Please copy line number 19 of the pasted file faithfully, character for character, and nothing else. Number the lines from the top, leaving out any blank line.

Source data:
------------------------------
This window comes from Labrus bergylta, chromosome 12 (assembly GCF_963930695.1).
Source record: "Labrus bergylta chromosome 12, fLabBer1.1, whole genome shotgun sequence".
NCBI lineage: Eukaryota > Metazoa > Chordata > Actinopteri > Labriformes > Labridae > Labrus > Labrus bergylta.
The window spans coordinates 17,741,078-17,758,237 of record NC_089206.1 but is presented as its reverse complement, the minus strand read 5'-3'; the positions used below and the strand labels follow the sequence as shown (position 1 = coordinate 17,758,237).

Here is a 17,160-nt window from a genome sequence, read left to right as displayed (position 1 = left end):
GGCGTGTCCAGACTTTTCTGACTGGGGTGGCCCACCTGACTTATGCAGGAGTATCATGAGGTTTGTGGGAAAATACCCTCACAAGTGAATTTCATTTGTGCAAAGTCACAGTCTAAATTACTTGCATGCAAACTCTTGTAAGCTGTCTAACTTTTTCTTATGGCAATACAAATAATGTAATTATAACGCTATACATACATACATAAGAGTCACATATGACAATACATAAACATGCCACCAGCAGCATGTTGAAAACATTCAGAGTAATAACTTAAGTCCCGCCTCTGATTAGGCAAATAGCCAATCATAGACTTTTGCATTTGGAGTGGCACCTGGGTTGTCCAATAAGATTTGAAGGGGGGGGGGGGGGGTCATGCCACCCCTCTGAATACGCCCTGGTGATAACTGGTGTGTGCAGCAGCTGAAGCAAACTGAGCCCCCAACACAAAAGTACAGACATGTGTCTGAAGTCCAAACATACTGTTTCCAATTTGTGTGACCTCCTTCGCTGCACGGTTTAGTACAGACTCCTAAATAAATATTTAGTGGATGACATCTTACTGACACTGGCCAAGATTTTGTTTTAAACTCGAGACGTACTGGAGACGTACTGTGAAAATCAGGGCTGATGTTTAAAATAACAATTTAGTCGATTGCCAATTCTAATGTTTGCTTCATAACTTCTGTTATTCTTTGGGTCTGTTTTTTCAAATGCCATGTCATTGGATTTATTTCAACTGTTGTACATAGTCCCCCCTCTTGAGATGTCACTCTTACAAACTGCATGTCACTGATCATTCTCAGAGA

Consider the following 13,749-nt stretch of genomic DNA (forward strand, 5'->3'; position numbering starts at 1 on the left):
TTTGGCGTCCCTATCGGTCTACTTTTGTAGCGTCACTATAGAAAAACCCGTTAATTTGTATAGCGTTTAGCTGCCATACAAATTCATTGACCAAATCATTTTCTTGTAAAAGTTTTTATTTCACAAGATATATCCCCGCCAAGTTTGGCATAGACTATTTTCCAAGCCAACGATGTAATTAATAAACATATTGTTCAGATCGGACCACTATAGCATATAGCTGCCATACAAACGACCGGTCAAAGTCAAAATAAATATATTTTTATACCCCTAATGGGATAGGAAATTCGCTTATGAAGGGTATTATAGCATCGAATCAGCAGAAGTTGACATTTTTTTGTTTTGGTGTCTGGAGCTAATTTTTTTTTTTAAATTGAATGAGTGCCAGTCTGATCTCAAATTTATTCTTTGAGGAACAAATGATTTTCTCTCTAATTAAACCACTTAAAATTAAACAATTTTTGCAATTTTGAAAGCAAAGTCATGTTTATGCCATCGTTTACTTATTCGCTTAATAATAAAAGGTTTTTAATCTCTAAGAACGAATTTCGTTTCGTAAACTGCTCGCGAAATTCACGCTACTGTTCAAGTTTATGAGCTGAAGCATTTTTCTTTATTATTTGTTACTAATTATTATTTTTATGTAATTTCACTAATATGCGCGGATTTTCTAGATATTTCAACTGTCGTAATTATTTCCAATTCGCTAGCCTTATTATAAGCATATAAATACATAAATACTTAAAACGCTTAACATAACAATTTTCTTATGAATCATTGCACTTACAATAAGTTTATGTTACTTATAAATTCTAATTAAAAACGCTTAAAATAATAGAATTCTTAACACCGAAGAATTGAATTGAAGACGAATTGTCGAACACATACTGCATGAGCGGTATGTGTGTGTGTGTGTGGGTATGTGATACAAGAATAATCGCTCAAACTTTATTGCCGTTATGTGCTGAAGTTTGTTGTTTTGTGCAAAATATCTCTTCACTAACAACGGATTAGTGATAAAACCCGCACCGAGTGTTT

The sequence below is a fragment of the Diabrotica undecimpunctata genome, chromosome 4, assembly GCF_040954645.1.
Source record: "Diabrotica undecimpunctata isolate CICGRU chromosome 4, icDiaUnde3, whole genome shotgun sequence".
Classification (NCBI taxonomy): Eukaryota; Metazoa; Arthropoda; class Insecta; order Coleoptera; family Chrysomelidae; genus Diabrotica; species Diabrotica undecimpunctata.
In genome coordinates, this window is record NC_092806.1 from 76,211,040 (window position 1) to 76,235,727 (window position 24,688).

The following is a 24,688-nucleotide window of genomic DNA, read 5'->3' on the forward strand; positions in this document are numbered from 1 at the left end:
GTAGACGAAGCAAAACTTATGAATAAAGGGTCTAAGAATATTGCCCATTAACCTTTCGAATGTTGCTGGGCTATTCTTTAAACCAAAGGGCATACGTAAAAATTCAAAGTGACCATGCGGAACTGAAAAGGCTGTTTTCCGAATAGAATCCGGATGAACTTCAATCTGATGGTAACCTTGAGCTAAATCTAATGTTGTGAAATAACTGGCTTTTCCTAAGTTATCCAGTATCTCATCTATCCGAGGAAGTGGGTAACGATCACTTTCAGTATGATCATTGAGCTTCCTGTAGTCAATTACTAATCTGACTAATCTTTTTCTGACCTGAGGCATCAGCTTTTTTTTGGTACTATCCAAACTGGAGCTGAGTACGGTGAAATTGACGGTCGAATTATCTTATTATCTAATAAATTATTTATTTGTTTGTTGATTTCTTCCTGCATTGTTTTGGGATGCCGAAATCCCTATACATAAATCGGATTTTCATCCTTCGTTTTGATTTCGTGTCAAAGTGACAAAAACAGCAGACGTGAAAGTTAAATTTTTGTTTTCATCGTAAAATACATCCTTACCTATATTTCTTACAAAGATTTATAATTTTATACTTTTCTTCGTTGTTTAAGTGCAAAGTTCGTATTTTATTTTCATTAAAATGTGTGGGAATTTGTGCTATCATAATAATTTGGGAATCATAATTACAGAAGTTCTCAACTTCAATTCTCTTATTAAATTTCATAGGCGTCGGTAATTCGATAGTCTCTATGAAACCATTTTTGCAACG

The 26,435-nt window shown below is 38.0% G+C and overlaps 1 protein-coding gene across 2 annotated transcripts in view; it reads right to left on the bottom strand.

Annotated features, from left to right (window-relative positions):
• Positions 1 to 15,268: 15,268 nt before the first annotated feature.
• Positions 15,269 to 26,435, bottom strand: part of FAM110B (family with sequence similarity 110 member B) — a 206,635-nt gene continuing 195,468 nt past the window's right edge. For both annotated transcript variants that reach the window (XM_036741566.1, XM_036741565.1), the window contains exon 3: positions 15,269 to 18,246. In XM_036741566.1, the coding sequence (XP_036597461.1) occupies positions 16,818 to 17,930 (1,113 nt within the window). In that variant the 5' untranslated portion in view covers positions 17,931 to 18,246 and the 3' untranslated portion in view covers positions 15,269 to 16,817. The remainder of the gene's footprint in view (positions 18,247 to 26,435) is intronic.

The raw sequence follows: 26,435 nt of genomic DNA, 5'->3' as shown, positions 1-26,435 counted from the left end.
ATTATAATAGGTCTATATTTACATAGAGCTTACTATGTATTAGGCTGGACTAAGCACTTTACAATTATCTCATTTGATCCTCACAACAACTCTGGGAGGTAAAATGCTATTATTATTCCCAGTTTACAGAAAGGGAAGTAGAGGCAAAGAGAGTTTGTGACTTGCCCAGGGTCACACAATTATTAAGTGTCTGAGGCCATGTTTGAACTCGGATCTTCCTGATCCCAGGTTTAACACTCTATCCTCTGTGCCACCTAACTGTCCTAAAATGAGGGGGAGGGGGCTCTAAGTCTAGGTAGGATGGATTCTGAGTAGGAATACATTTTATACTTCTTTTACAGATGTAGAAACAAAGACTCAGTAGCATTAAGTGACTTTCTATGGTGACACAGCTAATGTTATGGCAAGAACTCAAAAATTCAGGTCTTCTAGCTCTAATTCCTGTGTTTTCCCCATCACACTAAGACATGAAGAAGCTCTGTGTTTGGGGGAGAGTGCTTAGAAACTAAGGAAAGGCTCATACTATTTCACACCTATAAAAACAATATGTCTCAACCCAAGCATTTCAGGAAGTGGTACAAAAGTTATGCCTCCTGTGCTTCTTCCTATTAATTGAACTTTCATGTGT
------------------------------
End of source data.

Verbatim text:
The raw sequence follows: 26,435 nt of genomic DNA, 5'->3' as shown, positions 1-26,435 counted from the left end.